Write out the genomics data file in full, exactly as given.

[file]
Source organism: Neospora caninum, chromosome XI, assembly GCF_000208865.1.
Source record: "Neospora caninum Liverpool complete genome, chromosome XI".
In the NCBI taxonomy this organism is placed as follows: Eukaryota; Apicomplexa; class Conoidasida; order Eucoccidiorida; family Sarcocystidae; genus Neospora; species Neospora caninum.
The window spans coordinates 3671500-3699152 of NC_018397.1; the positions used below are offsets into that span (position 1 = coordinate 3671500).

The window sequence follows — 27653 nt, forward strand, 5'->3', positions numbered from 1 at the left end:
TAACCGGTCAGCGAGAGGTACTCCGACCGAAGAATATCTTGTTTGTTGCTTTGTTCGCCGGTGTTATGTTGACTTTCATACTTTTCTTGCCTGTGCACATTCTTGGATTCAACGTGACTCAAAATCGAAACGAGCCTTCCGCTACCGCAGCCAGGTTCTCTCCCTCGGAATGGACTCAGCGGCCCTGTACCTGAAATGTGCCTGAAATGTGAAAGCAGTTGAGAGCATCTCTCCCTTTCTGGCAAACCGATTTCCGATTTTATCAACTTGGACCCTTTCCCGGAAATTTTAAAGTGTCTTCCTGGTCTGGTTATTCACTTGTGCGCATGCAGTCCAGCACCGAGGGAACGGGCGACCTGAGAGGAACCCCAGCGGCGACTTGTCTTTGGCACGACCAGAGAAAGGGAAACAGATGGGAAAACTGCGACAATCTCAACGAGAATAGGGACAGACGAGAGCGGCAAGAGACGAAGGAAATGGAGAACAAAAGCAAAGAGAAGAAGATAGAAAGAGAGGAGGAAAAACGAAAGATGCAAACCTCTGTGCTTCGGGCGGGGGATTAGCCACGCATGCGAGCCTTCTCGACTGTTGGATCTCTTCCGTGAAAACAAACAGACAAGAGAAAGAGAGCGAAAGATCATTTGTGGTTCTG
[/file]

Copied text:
Source organism: Neospora caninum, chromosome XI, assembly GCF_000208865.1.
Source record: "Neospora caninum Liverpool complete genome, chromosome XI".
In the NCBI taxonomy this organism is placed as follows: Eukaryota; Apicomplexa; class Conoidasida; order Eucoccidiorida; family Sarcocystidae; genus Neospora; species Neospora caninum.
The window spans coordinates 3671500-3699152 of NC_018397.1; the positions used below are offsets into that span (position 1 = coordinate 3671500).

The window sequence follows — 27653 nt, forward strand, 5'->3', positions numbered from 1 at the left end:
TAACCGGTCAGCGAGAGGTACTCCGACCGAAGAATATCTTGTTTGTTGCTTTGTTCGCCGGTGTTATGTTGACTTTCATACTTTTCTTGCCTGTGCACATTCTTGGATTCAACGTGACTCAAAATCGAAACGAGCCTTCCGCTACCGCAGCCAGGTTCTCTCCCTCGGAATGGACTCAGCGGCCCTGTACCTGAAATGTGCCTGAAATGTGAAAGCAGTTGAGAGCATCTCTCCCTTTCTGGCAAACCGATTTCCGATTTTATCAACTTGGACCCTTTCCCGGAAATTTTAAAGTGTCTTCCTGGTCTGGTTATTCACTTGTGCGCATGCAGTCCAGCACCGAGGGAACGGGCGACCTGAGAGGAACCCCAGCGGCGACTTGTCTTTGGCACGACCAGAGAAAGGGAAACAGATGGGAAAACTGCGACAATCTCAACGAGAATAGGGACAGACGAGAGCGGCAAGAGACGAAGGAAATGGAGAACAAAAGCAAAGAGAAGAAGATAGAAAGAGAGGAGGAAAAACGAAAGATGCAAACCTCTGTGCTTCGGGCGGGGGATTAGCCACGCATGCGAGCCTTCTCGACTGTTGGATCTCTTCCGTGAAAACAAACAGACAAGAGAAAGAGAGCGAAAGATCATTTGTGGTTCTG